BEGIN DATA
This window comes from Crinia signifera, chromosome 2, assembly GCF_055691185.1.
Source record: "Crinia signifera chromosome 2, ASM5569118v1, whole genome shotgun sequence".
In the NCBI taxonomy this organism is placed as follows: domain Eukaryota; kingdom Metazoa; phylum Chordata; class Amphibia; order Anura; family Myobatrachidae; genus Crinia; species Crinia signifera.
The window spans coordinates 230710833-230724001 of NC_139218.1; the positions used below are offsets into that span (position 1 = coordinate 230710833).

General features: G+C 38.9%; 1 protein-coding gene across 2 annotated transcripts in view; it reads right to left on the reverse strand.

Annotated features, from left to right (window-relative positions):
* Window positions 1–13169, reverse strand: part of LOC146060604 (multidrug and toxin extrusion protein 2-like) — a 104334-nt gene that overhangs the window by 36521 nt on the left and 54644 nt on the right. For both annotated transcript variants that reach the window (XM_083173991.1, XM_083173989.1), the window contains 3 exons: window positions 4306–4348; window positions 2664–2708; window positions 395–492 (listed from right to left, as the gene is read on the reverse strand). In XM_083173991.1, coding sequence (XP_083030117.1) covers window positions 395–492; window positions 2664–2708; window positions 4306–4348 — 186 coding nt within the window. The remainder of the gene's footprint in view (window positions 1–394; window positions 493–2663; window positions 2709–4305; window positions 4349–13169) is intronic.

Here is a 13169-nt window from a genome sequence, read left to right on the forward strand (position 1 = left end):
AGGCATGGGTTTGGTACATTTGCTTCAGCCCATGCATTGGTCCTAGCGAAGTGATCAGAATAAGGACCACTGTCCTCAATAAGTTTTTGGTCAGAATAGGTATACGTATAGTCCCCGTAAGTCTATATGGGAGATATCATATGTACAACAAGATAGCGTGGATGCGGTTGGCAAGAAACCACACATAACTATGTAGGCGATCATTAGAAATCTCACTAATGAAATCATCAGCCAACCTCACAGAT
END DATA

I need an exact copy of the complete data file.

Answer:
This window comes from Crinia signifera, chromosome 2, assembly GCF_055691185.1.
Source record: "Crinia signifera chromosome 2, ASM5569118v1, whole genome shotgun sequence".
In the NCBI taxonomy this organism is placed as follows: domain Eukaryota; kingdom Metazoa; phylum Chordata; class Amphibia; order Anura; family Myobatrachidae; genus Crinia; species Crinia signifera.
The window spans coordinates 230710833-230724001 of NC_139218.1; the positions used below are offsets into that span (position 1 = coordinate 230710833).

General features: G+C 38.9%; 1 protein-coding gene across 2 annotated transcripts in view; it reads right to left on the reverse strand.

Annotated features, from left to right (window-relative positions):
* Window positions 1–13169, reverse strand: part of LOC146060604 (multidrug and toxin extrusion protein 2-like) — a 104334-nt gene that overhangs the window by 36521 nt on the left and 54644 nt on the right. For both annotated transcript variants that reach the window (XM_083173991.1, XM_083173989.1), the window contains 3 exons: window positions 4306–4348; window positions 2664–2708; window positions 395–492 (listed from right to left, as the gene is read on the reverse strand). In XM_083173991.1, coding sequence (XP_083030117.1) covers window positions 395–492; window positions 2664–2708; window positions 4306–4348 — 186 coding nt within the window. The remainder of the gene's footprint in view (window positions 1–394; window positions 493–2663; window positions 2709–4305; window positions 4349–13169) is intronic.

Here is a 13169-nt window from a genome sequence, read left to right on the forward strand (position 1 = left end):
AGGCATGGGTTTGGTACATTTGCTTCAGCCCATGCATTGGTCCTAGCGAAGTGATCAGAATAAGGACCACTGTCCTCAATAAGTTTTTGGTCAGAATAGGTATACGTATAGTCCCCGTAAGTCTATATGGGAGATATCATATGTACAACAAGATAGCGTGGATGCGGTTGGCAAGAAACCACACATAACTATGTAGGCGATCATTAGAAATCTCACTAATGAAATCATCAGCCAACCTCACAGAT